Recently, iTunes added the ability to not just flag songs you love but also flag those you dislike. But it didn’t provide a way to skip disliked songs. That bugged me.

Warning: Technospeak ahead.

Continue reading Skipping disliked songs in iTunes

Birth of a Musical

March 13, 2016

I should have known this was coming.

I’ve been writing songs and instrumentals since I was 4 (my first was a song about Tigger that I have the sheet music for around somewhere – my father transcribed it for me), but at some point became dissatisfied with my lyric-writing ability. My straight play Hemlock (it’s a gay play, but versus a musical it’s a straight play) wound up with a song, and has recently picked up a second song, both meant to be a cappella.

Continue reading Birth of a Musical

Theater Around The Bay: Self-Care And The Actor, Part One

February 18, 2015

This has something to say to playwrights as well.

San Francisco Theater Pub

Bay Area actress Ponder Goddard offers up some thoughts for actors on keeping it together in today’s theater world.

The Problem

Actors are the foundation of theater. You can take away the lights, costumes, sets, you can even go Original Practices on Cymbeline’s ass and take away the director– but you cannot remove the actor or the audience and still have what we think of, know and love as theater.

Actors are necessary, actors are fundamental, if we want theater we need actors.  If we want bold, brave, exciting, moving theater we need bold, brave, risk-taking and vulnerable actors. An actor’s ability to show up and be seen, to be truly wholehearted and vulnerable in their craft and in their lives, is entirely undermined when they are perpetually struggling for a sense of self-worth and worthiness. The systems of production around us make that struggle for worthiness endemic to the actor’s…

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The Most Important Thing in Theatre You’re Not Talking About

December 3, 2014

If you love theatre, read this.

Bitter Gertrude

There’s a massive disconnect between theatre intelligentsia– bloggers like me– and what’s actually happening on the ground.

Theatre writers have been doing an excellent job drawing attention to issues of inclusion and diversity, issues of copyright and contract law and copyright/contract violation, issues of audience demographics, issues of access to arts education, issues of season selection, issues of censorship, especially in schools. Those are crucial, vital, important issues about which we need to continue to write. I have no plans to stop writing about any of those, nor do I expect (or want) anyone else to stop.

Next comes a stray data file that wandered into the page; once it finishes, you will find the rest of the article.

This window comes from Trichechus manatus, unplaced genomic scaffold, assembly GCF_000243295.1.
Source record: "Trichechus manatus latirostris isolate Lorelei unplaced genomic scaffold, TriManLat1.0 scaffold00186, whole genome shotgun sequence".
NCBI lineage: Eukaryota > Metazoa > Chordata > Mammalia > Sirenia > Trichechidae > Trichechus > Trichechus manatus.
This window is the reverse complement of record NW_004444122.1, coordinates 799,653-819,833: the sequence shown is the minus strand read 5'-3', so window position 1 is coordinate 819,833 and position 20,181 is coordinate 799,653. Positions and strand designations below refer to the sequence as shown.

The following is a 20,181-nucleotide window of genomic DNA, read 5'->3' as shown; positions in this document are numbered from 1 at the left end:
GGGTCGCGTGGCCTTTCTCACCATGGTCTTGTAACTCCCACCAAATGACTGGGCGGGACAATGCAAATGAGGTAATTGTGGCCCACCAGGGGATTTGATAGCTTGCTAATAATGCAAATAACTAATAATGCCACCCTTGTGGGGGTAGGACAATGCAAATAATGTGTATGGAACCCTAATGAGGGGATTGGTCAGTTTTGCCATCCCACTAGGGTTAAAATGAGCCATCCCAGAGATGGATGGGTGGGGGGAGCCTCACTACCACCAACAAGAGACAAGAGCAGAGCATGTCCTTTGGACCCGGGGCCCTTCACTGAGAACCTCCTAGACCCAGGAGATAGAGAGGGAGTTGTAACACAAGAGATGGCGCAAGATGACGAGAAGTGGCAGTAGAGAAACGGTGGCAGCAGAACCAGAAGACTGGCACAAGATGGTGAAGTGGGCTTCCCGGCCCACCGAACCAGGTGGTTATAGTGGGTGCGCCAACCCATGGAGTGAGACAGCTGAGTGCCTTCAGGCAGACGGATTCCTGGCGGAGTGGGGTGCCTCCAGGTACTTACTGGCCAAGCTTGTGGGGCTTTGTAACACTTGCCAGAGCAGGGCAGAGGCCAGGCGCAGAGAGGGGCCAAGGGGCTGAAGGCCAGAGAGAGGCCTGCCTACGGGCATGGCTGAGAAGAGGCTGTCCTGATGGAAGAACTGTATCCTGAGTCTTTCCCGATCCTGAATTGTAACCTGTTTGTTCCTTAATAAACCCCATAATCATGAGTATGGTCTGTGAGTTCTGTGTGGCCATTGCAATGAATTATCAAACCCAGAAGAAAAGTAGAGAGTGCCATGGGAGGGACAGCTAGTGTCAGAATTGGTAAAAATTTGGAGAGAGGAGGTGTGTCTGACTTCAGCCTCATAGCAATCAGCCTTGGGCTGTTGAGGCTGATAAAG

But we’re all avoiding the elephant in the room, probably because it’s simple, and boring, and all too painfully obvious.

THEATRES ARE CLOSING.

Nonprofit theatres all over the country are in trouble. While larger theatres are doing better than they were during the recession, a jaw-dropping amount of small, indie theatres and even…

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The Performance of Protest vs The Performance of Excusing Apathy

November 29, 2014

Thinking about American Indian (his term) Vine Deloria’s book We Talk, You Listen, which, among other things, discusses Marshall McLuhan’s theories as they apply to the Civil Rights movement. The message gets lost in the image. The image becomes the message.

How do we get the media to show all of the images? What role does the need to sell papers/get ratings play in choosing which images get shown?

Bitter Gertrude

Once upon a time I met an actor with mental health issues. Just . . . save that joke for later; I’m serious times right now. He told me that the Korean government was trying to kill him because of his political street theatre. When I tell this story, it never fails to get a laugh. Political street theatre? Harhar. No one cares about political street theatre that much! Harharhar.

In the wake of the failure of the grand jury to indict Darren Wilson, protests have exploded all over the country. The internet has also predictably exploded with people condemning the rioting and looting that have been an unfortunate component of some of the protests. The theatre around this issue is fascinating, and enormously telling.

There have been peaceful protests in Ferguson (and elsewhere) literally every single day since Michael Brown was killed. Here are some shots:

Ferguson, August 11. Photo by Robert Cohen, AP. Ferguson, August…

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Playwriting and the Pet Peeves of Others

November 12, 2014

There’s an incredibly useful article over at the Playwrights Center website (not Playwrights’ Center of San Francisco, the group I’m involved with, but the national one in Minneapolis), Tips From Artistic Directors. In that article, there are a lot of positive tips: send your best work, follow guidelines, and many more.

Two ADs chose to include their pet peeves. Among these were opening monologues and phone calls. They suggested only using opening monologues if absolutely necessary and keeping phone calls to two or three lines. I’m assuming – I could be wrong – the ADs are referring to those phone calls where we only hear one side of the conversation.

One of my works contains two long one-sided phone calls and several have opening monologues. Do I:

1. Remove them immediately?
2. Make them better?
3. Not send them to these particular ADs?

Read more of Playwriting and the Pet Peeves of Others

Ninja words and phrases

September 14, 2014

What do the words and phrases cheeseburger, mentee, La Niña, Silver Alert, and Nannygate have in common? Answer after the jump.

Continue reading Ninja words and phrases

The Class Divide in Theatre

August 3, 2014

Bitter Gertrude

For so long I’ve wanted the Theatre Industry machine to behave a certain way and suddenly I realized I want to take that machine apart and build a new one instead.

It’s been brewing in the back of my mind for awhile, but it really came to a head last week in a Facebook discussion about Charles Isherwood’s condescending language when writing about plays by people of color. Isherwood has enormous power to make or break the success of a play and/or playwright, and he’s not the only one using that kind of language, but he has extraordinary power because of his position with the New York Times.

But I think the problem isn’t just Isherwood personally, since we could fire him into the sun and there’d be another one right behind him to take his place. We should start thinking in terms of dismantling the power we accrue to that position…

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Things Playwrights Do That I Love

August 3, 2014